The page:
When preparing an older child for a new arrival, you needn’t shy away from the unvarnished truth: Dr. Cook advises parents to speak honestly with their grade school kids—acknowledge the changes that will occur, the temporary disruption and the fact that even you don’t know exactly what’s going to happen (i.e., whether your bundle of joy will sleep through the night or scream around the clock from colic). Don’t let the heart-to-hearts become overkill, though; when you’ve talked it out a little, inject some fun into the preparations by asking for your big kids help with decorating the baby’s room—a hands-on project that “will help them feel empowered in making decisions that impact their living space and life.”
How can I teach my child to be gentle with the baby?
So, you’ve seen your toddler get rough with a teddy bear one too many times and now you’re wondering what might befall your newborn. Well, depending on the age of your older child, close supervision is going to be required for a little while. That said, our expert does have an effective strategy to give energetic older kids a head start on learning how to use a ginger touch with the baby. Dr. Cook recommends introducing your young child to the concept of nurturing and gentleness with a gift that requires special care to keep safe. No, that doesn’t mean you need to give your kid a pet to take care of—a small plant or toy that won’t stand up well to rough play will do the trick. Pair this one with a verbal reminder that “the baby will be fun to play with, but you will have to be gentle like you have been with your special toy.” The guided play should spare you some nail-biting initial interactions between siblings.
What should I do if my older child starts acting out?
First and foremost, Dr. Cook says parents must remember that acting out is simply a natural expression of feelings from the older child. (So, don’t freak out.) “Bear in mind that there are also unconscious feelings happening beneath the surface of your older child. A common fear is the concern and worry that they will be ‘replaced’.” So how do you help your child with their fears? The psychologist says the best thing you can do is to let your child know you love them every day and, above all, be sure to validate their feelings. Avoid lashing out in frustration (i.e., don’t tell your older child she’s acting like a baby) and if it happens, apologize and get back on the compassion track promptly. Finally, try to carve out some special time with your child. Chances are they need a break from that feeling that every aspect of life revolves around the baby—so if you can, have a standing date with your child in which just the two of you get out and do something fun together.
How will my child react to breastfeeding?
Does anyone (parent, child, that weird lady in the park who you scandalized) know how they will react to breastfeeding? That said, breastfeeding may stir some big feelings in your firstborn and trigger a desire to be the baby again. This phenomenon is pretty easy to understand considering how much closeness and sheer time breastfeeding babies receive from their mothers. Indeed, per Dr. Cook, it’s very common for older children to regress a bit when they see mom breastfeeding—but, she adds, there’s no need for that to inhibit you from being open about what is ultimately a very natural and normal part of life. Her advice? Remind your child—in a positive way—why they no longer need to breastfeed (i.e., “you can chew all kinds of yummy food, but babies have to eat the same boring thing all day”). In other words, “make it less about saying ‘no’ to breastfeeding and [more about] saying ‘yes’ to all the other options” available to your older child.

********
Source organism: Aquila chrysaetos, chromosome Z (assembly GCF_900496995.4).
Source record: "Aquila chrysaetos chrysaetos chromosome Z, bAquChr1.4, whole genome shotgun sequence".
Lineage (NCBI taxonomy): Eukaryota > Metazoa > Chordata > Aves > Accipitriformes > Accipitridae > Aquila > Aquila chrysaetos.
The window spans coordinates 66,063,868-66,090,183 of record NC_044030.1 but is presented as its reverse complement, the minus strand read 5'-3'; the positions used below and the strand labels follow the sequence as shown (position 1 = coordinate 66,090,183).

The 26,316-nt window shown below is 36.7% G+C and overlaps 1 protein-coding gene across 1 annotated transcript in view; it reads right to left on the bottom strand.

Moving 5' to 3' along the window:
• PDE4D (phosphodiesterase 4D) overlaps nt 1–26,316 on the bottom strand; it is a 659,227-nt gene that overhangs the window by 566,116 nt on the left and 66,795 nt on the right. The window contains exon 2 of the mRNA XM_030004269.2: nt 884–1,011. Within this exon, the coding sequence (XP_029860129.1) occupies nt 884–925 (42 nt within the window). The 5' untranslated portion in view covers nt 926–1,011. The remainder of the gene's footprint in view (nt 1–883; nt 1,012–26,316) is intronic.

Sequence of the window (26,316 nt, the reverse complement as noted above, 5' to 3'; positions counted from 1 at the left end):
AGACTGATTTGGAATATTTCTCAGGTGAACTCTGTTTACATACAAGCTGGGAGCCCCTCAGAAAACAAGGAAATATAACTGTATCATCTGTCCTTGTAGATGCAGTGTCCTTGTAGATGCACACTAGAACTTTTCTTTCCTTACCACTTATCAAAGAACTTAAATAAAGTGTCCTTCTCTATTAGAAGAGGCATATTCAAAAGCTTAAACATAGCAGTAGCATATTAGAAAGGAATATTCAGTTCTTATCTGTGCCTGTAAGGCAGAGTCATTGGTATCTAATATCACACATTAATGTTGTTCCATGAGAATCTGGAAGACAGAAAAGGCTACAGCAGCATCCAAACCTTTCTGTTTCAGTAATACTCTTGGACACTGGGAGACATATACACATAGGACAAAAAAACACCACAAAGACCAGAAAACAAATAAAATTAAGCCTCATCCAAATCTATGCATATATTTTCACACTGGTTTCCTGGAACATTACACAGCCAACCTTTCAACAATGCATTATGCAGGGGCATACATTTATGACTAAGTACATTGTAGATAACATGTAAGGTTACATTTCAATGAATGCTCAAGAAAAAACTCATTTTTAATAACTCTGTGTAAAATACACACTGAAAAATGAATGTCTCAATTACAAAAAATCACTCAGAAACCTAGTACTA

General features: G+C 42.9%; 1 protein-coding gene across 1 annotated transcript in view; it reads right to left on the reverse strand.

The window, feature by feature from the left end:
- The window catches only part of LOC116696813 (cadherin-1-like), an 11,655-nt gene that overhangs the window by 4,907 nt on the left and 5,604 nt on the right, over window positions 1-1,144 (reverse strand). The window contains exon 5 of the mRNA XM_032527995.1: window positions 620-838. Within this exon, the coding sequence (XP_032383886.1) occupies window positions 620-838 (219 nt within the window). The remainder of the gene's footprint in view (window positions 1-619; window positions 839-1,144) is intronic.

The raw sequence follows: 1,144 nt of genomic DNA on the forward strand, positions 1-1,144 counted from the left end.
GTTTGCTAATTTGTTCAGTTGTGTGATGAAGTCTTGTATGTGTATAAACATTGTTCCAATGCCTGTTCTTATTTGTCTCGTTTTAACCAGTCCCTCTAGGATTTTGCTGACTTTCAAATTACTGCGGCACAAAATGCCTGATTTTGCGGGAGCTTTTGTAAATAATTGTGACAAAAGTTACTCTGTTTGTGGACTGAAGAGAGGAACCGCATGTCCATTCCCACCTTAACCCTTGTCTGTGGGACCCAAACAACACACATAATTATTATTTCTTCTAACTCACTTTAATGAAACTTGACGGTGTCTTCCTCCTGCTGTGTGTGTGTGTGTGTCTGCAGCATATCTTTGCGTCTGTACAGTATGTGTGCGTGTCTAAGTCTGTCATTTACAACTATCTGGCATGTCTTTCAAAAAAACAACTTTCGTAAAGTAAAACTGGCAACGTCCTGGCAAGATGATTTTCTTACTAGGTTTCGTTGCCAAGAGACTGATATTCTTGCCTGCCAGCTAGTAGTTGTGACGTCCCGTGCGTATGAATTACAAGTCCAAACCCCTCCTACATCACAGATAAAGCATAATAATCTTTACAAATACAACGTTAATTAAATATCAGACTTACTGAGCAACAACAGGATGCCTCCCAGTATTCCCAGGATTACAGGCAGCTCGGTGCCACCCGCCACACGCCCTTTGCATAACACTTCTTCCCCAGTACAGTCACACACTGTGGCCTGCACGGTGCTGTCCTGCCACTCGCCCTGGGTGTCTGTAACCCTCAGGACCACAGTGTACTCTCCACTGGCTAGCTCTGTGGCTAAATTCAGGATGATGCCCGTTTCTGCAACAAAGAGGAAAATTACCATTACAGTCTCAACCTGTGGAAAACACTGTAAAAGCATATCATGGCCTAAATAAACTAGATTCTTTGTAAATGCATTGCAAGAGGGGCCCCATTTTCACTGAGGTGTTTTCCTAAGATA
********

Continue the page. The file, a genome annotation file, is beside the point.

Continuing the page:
What if I’m having multiples?
The extra demand of bringing home more than one baby is significant—a fact that will indeed affect your older child as well. Still, when it comes to helping your child adjust to the change, all the above advice applies. The only adjustment to the game plan is that having multiples makes it even more important that you work out a way to spend time alone with your older child (cruel irony), while lavishing said child with love throughout the day, of course.
The Dos and Don’ts of Helping a Child Adjust to a New Sibling
Struggling to absorb all that information? We get it. Here’s a breakdown of best (and worst) practices straight from the expert that you can consult whenever you need.
- Don’t ever dismiss your child’s feelings or lived experience.
- Do validate what your kid is going through. (Think: “Mommy can’t play with you right now because she’s feeding the baby and that makes you sad. I get it. When I’m done in 10 minutes, then I will come play with you.”)
- Do periodically check in with them about how they’re feeling and adjusting to the new baby in the house.
- Don’t ever compare the children to each other (i.e., “Caleb is such a quiet baby, but you were so loud”).
- Do carve out special one-on-one time with the older sibling—even just ten minutes of bonding time a day can have a big impact.
- Don’t lash out when your child acts out; but no one’s perfect, so see below.
- Do apologize if you blow your lid on the big sibling; then try again to approach them with compassion.